Email Applied: The Perfect Date
Are you ever at a loss for what to include in an upcoming email campaign? Calendars can be a very useful tool to keep your emails fresh, lively and timely. Let's examine what should be in your calendar and how detailed it should be for the short and long term.
There are several elements to a successful calendar planning system:
- holidays that you can leverage;
- internal events such as new product launches, seasonal events and planned marketing offerings; and
- ensuring there's a variety and cadence to the products and promotions you feature.
Taking Advantage of Holidays
Holidays are important buying times, but there are also psychological factors at work. People look forward to holidays, and they're generally in a better mood and more receptive to offers and product ideas around holidays. You're well aware of the big holidays and buying occasions during the year, and I'm sure this is part of your overall plan.
However, there are plenty of additional opportunities you can take advantage of. Here are some examples:
- Daylight savings time is hardly a biggie. Brookstone featured self-setting clocks, which is a perfect tie-in, and Disney ran a sale with the promo code "Daylight."
- Barneys New York sent an email after the most recent presidential inauguration featuring clothing from a high-end designer with the headline, "We love Isabel Toledo! And we love that Mrs. Obama loves Isabel too."
- Hewlett-Packard took advantage of a recent Super Bowl to feature a wide-screen TV in its email campaign with the headline, "Reach out & touch the big game!"
- Sears sent a geo-targeted email with the subject line, "Heavy snow is forecasted in your area - be prepared." This smart marketing move serves as a timely alert for customers and a value-added service, but it also sells. The email promoted snow blowers, snow tires, shovels and more.
- Road Runner Sports used April Fool's Day to launch a sale with the subject line, "Runner! New INVISIBLE Running Shoes Are Outta Sight!" The email went on to explain that invisible shoes aren't real, but this offer is. The promotion was 10 percent off plus free shipping.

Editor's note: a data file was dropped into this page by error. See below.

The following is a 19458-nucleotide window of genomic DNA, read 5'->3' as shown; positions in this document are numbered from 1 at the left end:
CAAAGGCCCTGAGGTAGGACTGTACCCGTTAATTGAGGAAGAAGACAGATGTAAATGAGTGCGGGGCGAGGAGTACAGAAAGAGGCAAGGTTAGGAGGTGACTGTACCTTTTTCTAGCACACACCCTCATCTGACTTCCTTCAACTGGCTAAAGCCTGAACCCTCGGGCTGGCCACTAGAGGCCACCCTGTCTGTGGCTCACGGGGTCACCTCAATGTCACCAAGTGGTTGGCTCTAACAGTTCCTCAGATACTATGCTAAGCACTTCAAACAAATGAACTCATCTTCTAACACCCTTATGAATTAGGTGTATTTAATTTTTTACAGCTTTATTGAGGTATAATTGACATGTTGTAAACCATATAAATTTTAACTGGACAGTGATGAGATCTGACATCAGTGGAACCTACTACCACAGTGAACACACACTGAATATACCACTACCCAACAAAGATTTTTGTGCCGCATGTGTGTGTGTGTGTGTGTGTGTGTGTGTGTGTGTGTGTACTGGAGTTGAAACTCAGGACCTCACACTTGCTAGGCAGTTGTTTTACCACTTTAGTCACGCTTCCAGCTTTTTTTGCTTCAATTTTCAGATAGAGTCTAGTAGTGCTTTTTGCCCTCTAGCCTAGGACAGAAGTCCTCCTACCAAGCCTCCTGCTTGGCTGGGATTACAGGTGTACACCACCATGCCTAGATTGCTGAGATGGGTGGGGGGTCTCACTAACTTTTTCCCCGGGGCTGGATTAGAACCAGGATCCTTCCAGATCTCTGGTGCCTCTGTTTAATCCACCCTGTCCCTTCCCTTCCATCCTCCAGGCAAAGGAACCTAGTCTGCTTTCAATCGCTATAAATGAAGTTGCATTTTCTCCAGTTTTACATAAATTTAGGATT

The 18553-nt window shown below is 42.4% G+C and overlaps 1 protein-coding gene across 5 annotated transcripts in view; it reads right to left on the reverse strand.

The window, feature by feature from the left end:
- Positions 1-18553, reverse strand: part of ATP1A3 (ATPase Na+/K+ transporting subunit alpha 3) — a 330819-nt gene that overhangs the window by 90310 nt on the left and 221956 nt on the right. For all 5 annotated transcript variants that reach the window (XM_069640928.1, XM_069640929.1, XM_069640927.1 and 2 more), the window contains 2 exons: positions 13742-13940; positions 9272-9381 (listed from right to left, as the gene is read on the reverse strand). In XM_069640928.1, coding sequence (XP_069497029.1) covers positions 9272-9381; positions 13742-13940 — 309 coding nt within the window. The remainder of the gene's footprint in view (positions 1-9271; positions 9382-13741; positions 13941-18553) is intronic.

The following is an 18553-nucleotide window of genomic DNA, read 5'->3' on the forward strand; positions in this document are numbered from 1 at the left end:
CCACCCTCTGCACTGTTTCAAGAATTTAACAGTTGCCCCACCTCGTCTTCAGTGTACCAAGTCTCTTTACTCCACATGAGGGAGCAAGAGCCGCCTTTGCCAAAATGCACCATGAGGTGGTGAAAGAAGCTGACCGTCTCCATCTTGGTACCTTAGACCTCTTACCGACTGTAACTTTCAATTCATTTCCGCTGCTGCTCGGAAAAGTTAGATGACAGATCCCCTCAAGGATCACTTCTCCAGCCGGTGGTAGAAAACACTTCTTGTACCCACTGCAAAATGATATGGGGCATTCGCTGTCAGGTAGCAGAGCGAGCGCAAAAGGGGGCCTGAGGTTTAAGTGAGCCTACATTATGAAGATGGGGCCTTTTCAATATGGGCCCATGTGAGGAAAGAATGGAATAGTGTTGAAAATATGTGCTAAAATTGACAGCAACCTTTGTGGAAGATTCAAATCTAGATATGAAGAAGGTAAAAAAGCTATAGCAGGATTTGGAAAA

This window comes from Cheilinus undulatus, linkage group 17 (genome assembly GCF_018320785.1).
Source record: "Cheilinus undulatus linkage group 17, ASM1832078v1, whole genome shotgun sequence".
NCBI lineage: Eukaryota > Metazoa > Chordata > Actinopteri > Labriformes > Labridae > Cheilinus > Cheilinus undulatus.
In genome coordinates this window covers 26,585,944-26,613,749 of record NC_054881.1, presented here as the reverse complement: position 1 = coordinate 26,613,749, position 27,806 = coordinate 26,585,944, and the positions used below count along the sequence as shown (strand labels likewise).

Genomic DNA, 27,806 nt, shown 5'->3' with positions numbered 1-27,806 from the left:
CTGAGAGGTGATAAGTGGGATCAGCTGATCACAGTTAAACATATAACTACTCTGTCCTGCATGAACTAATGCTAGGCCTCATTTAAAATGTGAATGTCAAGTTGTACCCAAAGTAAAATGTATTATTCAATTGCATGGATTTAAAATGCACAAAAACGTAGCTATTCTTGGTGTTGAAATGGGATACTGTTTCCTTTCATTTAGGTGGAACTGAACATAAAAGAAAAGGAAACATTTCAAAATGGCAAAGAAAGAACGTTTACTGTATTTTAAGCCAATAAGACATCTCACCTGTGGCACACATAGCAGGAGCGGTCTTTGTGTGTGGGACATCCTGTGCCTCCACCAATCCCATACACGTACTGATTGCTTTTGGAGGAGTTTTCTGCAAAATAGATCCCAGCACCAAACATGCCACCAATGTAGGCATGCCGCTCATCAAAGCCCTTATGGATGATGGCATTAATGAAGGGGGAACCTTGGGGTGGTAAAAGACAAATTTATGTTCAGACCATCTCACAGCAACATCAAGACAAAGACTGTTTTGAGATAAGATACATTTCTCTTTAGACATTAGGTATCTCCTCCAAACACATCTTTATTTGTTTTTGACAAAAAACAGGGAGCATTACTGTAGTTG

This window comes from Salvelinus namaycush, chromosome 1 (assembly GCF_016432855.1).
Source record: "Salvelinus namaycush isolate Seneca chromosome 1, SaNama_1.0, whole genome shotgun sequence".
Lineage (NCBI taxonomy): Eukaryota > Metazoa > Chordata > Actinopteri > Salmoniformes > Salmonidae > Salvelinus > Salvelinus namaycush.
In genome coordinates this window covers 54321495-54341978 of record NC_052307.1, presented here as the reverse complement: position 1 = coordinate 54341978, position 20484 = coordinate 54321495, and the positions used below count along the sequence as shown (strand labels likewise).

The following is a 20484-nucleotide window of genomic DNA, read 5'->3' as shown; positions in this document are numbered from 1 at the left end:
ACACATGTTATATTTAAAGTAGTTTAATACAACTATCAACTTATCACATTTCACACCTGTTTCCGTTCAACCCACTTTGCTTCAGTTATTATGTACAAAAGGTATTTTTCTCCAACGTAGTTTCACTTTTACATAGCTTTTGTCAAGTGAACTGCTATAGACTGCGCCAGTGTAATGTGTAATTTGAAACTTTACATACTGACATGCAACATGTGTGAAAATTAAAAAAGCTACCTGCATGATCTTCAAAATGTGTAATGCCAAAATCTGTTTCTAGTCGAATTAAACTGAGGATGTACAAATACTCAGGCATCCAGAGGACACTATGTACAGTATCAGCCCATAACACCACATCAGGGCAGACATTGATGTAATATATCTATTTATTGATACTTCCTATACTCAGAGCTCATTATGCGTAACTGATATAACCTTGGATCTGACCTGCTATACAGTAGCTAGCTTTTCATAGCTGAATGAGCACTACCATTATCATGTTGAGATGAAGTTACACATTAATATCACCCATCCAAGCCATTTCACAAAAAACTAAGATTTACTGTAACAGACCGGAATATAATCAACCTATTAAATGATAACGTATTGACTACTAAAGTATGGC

Think outside the box and make things fun and interesting for your subscribers. Make sure your planning calendar includes all the major holidays and other quirky events that you might take advantage of. There are many online calendars you can access to spur your thinking. One that I like is ButlerWebs; it gives you weekly and monthly observances.
Once you've identified the holidays and events you'll include in your marketing efforts, put them on the calendar and determine how many emails will go out in support of a particular holiday.
Inclusion of Internal Events and Important Marketing Efforts for Your Company
Each company has its own internal marketing cycle that must play into your email planning. Special events (e.g., new store opening), new product launches, seasonal product changes, enhancements to your website and newly added services all need to be added to the calendar plan. Also, be sure to think about other marketing efforts that are taking place that should be on the calendar.
Consider the following:
- Are you sending a direct mail campaign? You may want to let customers know beforehand and feature the catalog cover or outside envelope in an email.
- Have you just created a page on Pinterest or another social media site? You may want to send a dedicated email to your list to get them involved.
- Are there great customer reviews on your site that you want to create a promotion around?
- Have you created videos that would be helpful to your audience?
- Is there an upcoming contest on Facebook or Twitter that you want to share with your email audience to get them involved in another digital channel?
- Do you have a blog? Your email subscribers might be interested in checking it out.
Some of the ideas above would result in a single email, but others should be added to your calendar for periodic additional sends. For example, if you find customer reviews increase your metrics in multiple ways, you may want to send emails on top-rated products every six weeks to eight weeks.
Ensure There's a Variety and Cadence
It drives me crazy when almost every email I receive from a brand screams discount and sale. This isn't good marketing and it cheapens the brand. You need to mix it up and present your readers with a variety of themes, promotions and subject lines. A calendar can help with that. Here are my thoughts on how detailed your calendar needs to be:
- Upcoming month: very specific with promotions, holidays, offers, themes and products to be featured. Subject lines should be specific (although they can be tweaked). The number and types of emails to be sent and the segments they're to be sent to should be addressed.
- Next two months to three months: higher level showing holiday tie-ins, planned offers, general product categories to promote and any special emails by topic that are outside of the normal schedule. A series of bullet points is fine. Include a general plan for targeting segments.
- Following four months to six months: top level mapping out of overall promotions, holidays, announcements and themes.
As you can see, the upcoming month is granular in detail. As time marches on, you need to flesh out the specifics to keep on pace. Planning is everything. Calendars are an important tool to keep your audience engaged. Use them and you should reap the benefits of higher opens and clicks.